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3 of 3 people found the following review helpful By PIERRE RADULESCU-BANU on January 26, 2015
Format: DVD Verified Purchase
A movie starting with the logo of Shochiku Company. My heart is warming up: the logo Ozu's movies were starting with, his almost sixty movies, all produced at Shochiku.

Then it is the image of a light train, again reminding Ozu. From now on though, you feel there is another moviemaker, with a totally different style: director Hou Hsiao-Hsien. It's Café Lumière (Kôhî jikô), made in 2003, a homage to Yasujiro Ozu's centennial (a splendid video by AsianVirusNet could not be inserted here, unfortunately, due to its size).

I saw three such movies dedicated to Ozu: each one expressing a very different personality (Kiarostami, Wenders, Hou). An Iranian, a German, a Taiwanese. Hopefully I will find time to write about each one.

The movie of Hou Hsiao-Hsien is possibly the most disconcerting among the three. Kiarostami's Five Dedicated to Ozu is programmatically experimental: five cinematic poems about contingent facing eternity. You know what it is about from the very beginning. It's like an abstract painting: if you disagree with the non-figurative, then you don't look at. While the movie of Hou apparently has a plot, only it's just a pretext. So you are waiting for something to happen, in vain: Café Lumière is about something else.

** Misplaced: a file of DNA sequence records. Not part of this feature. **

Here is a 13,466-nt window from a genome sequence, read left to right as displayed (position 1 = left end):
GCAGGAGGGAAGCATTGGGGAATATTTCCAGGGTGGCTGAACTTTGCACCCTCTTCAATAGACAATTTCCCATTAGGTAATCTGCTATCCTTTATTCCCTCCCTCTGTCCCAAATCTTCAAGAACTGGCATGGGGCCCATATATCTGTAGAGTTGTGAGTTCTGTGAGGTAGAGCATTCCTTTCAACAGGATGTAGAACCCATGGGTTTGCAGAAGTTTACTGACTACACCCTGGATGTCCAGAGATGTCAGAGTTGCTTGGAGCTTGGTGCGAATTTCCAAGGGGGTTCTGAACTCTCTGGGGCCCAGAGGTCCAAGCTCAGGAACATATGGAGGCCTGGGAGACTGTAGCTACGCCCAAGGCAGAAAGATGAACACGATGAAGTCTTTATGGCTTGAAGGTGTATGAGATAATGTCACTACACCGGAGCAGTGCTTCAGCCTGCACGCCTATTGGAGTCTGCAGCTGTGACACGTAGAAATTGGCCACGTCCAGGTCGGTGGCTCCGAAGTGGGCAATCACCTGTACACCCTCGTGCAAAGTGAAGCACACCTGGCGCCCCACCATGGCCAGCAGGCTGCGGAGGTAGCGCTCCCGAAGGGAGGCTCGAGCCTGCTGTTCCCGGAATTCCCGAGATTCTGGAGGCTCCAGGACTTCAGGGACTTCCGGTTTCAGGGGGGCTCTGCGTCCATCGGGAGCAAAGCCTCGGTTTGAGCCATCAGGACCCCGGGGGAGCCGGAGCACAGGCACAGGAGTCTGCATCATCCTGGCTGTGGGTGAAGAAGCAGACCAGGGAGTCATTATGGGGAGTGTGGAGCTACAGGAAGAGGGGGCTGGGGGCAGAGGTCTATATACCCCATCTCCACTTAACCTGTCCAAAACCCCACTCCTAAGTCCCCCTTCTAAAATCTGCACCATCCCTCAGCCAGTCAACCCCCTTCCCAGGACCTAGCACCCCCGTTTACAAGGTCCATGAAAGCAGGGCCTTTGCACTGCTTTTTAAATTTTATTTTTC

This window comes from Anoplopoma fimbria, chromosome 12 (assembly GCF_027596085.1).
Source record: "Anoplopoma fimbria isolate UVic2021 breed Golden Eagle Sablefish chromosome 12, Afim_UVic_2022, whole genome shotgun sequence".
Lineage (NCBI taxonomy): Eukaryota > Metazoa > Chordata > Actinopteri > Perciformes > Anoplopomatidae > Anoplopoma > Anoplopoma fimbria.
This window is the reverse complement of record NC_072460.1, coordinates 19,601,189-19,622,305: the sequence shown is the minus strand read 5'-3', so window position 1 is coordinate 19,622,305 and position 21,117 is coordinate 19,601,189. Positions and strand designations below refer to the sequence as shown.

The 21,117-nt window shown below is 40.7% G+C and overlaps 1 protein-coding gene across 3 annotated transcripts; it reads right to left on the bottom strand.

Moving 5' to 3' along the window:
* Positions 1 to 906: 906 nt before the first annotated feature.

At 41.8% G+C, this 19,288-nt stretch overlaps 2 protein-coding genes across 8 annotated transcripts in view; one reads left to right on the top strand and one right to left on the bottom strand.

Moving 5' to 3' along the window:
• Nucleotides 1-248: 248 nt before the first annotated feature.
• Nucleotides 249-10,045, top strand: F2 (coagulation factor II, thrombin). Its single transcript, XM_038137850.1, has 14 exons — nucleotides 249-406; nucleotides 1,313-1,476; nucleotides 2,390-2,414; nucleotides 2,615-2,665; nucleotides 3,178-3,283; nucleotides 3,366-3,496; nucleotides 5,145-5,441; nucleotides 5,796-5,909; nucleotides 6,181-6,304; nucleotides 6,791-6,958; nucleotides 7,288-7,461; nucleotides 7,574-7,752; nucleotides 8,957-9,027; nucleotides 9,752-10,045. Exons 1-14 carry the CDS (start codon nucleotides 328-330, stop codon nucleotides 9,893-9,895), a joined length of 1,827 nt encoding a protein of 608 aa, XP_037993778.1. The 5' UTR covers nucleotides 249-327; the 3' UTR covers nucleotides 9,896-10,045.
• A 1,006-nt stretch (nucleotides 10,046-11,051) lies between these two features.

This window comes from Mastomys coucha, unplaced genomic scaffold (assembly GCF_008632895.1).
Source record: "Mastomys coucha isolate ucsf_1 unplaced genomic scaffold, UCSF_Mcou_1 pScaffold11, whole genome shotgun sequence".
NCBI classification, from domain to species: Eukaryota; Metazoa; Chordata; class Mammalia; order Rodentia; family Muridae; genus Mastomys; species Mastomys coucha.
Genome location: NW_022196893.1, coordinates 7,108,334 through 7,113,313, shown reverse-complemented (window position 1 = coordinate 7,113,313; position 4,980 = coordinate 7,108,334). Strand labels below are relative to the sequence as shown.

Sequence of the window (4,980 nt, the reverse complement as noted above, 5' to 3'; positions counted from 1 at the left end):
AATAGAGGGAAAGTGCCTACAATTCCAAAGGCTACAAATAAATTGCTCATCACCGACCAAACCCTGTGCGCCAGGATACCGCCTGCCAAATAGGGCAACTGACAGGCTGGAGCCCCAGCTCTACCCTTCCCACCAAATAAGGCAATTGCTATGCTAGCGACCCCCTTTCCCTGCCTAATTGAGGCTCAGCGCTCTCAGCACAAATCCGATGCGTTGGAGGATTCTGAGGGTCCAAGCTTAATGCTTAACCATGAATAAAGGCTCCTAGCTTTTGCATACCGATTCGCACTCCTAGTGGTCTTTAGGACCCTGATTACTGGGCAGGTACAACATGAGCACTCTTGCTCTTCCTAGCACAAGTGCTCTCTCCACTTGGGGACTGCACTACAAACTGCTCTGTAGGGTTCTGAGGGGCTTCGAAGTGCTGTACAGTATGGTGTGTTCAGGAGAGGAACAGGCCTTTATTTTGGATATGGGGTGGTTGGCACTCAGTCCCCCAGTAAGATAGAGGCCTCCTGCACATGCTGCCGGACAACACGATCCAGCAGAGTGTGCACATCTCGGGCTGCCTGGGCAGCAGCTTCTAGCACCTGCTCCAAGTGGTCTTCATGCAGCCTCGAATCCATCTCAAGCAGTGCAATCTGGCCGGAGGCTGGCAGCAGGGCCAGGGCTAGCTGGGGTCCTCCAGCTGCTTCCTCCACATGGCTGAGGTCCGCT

Yoko is a young free-lance writer or something, living in today's Tokyo. She's trying to find some traces of a Taiwanese musician who lived in Japan between the two world wars. We are told at some point in the story that Yoko is three months pregnant; she is determined to remain a single mother (which worries her parents; Yoko sees them now and then).

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1 of 1 people found the following review helpful By Film Buff on September 23, 2014
Format: DVD
Taiwanese director Hou Hsiao Hsien is a critically acclaimed auteur whose work is maddeningly unavailable on DVD. Of his 20 films only three are currently being offered at prices collectors can afford. Can someone (Artificial Eye, are you reading?) please give us his films from the 80s/90s preferably in a couple of cheap box sets? The Boys From Fengkuei (1983), A Summer at Grandpa's (1984), A Time to Live, A Time to Die (1985), A City of Sadness (1989), The Puppetmaster (1993) and Good Men, Good Women (1995) all won prizes at major film festivals and it is criminal that we are denied a chance to see them. As it is we have only Three Times (2005), Flight of the Red Balloon (2008) and the film under review here, Café Lumière. Commissioned by Japan's Shochiku studio to commemorate the 100th anniversary of Ozu Yasujirō's birth, the film was the first Hou made outside Taiwan and is an homage to the master of minimalism truly worthy of the name. Of course, it helps hugely that Hou's outlook is very similar to Ozu's anyway, but in Café Lumière he really does take the themes of Ozu's austere post war masterworks to their logical conclusions.

Ozu was a director primarily concerned with the world as seen through the eyes of the shomingeki (domestic family drama) and from Late Spring (1949) through to his final An Autumn Afternoon (1962) together with screenwriter Noda Kōgo he charted the social transition that took place in Japan following World War II and the resulting American occupation. He saw family as the center of Japanese society. Once tight and very protective of their own, families became looser after the war. Children (especially girls) received increasing freedom to go their own way without the traditional need for discussion or consensus.